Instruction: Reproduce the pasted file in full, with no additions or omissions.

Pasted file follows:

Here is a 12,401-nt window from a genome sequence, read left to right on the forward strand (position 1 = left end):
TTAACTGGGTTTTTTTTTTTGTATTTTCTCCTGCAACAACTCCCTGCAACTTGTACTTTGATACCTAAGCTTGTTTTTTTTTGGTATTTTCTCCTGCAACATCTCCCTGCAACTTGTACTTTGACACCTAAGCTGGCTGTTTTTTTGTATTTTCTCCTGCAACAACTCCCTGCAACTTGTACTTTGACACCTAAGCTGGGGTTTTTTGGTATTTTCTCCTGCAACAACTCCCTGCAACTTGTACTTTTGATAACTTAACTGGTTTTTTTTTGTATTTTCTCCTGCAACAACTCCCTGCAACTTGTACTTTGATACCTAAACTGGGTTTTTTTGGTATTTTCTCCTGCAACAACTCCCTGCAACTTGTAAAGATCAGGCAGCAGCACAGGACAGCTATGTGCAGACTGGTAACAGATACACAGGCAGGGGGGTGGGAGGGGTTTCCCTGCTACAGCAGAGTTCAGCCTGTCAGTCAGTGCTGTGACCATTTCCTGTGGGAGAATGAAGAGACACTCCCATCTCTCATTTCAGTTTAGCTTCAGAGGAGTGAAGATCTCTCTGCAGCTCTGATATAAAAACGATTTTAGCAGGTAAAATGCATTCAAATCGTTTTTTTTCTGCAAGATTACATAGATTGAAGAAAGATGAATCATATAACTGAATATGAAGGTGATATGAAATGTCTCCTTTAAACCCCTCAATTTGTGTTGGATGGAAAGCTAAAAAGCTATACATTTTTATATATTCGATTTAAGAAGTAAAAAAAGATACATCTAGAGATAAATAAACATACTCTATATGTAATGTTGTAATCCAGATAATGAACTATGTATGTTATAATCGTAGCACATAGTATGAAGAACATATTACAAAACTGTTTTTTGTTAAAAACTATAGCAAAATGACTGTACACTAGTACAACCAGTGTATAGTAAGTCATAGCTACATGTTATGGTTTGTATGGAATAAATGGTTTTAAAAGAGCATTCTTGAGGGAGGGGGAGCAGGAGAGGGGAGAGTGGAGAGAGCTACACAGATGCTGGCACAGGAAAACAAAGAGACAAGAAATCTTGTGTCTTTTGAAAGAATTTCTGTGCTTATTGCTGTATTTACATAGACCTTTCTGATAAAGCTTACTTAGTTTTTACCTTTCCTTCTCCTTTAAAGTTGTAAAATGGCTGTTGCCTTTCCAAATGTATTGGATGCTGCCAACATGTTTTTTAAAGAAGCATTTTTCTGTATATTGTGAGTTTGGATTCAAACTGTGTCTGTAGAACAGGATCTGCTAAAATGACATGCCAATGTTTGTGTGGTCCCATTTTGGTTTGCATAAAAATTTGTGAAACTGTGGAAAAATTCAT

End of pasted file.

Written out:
Here is a 12,401-nt window from a genome sequence, read left to right on the forward strand (position 1 = left end):
TTAACTGGGTTTTTTTTTTTGTATTTTCTCCTGCAACAACTCCCTGCAACTTGTACTTTGATACCTAAGCTTGTTTTTTTTTGGTATTTTCTCCTGCAACATCTCCCTGCAACTTGTACTTTGACACCTAAGCTGGCTGTTTTTTTGTATTTTCTCCTGCAACAACTCCCTGCAACTTGTACTTTGACACCTAAGCTGGGGTTTTTTGGTATTTTCTCCTGCAACAACTCCCTGCAACTTGTACTTTTGATAACTTAACTGGTTTTTTTTTGTATTTTCTCCTGCAACAACTCCCTGCAACTTGTACTTTGATACCTAAACTGGGTTTTTTTGGTATTTTCTCCTGCAACAACTCCCTGCAACTTGTAAAGATCAGGCAGCAGCACAGGACAGCTATGTGCAGACTGGTAACAGATACACAGGCAGGGGGGTGGGAGGGGTTTCCCTGCTACAGCAGAGTTCAGCCTGTCAGTCAGTGCTGTGACCATTTCCTGTGGGAGAATGAAGAGACACTCCCATCTCTCATTTCAGTTTAGCTTCAGAGGAGTGAAGATCTCTCTGCAGCTCTGATATAAAAACGATTTTAGCAGGTAAAATGCATTCAAATCGTTTTTTTTCTGCAAGATTACATAGATTGAAGAAAGATGAATCATATAACTGAATATGAAGGTGATATGAAATGTCTCCTTTAAACCCCTCAATTTGTGTTGGATGGAAAGCTAAAAAGCTATACATTTTTATATATTCGATTTAAGAAGTAAAAAAAGATACATCTAGAGATAAATAAACATACTCTATATGTAATGTTGTAATCCAGATAATGAACTATGTATGTTATAATCGTAGCACATAGTATGAAGAACATATTACAAAACTGTTTTTTGTTAAAAACTATAGCAAAATGACTGTACACTAGTACAACCAGTGTATAGTAAGTCATAGCTACATGTTATGGTTTGTATGGAATAAATGGTTTTAAAAGAGCATTCTTGAGGGAGGGGGAGCAGGAGAGGGGAGAGTGGAGAGAGCTACACAGATGCTGGCACAGGAAAACAAAGAGACAAGAAATCTTGTGTCTTTTGAAAGAATTTCTGTGCTTATTGCTGTATTTACATAGACCTTTCTGATAAAGCTTACTTAGTTTTTACCTTTCCTTCTCCTTTAAAGTTGTAAAATGGCTGTTGCCTTTCCAAATGTATTGGATGCTGCCAACATGTTTTTTAAAGAAGCATTTTTCTGTATATTGTGAGTTTGGATTCAAACTGTGTCTGTAGAACAGGATCTGCTAAAATGACATGCCAATGTTTGTGTGGTCCCATTTTGGTTTGCATAAAAATTTGTGAAACTGTGGAAAAATTCAT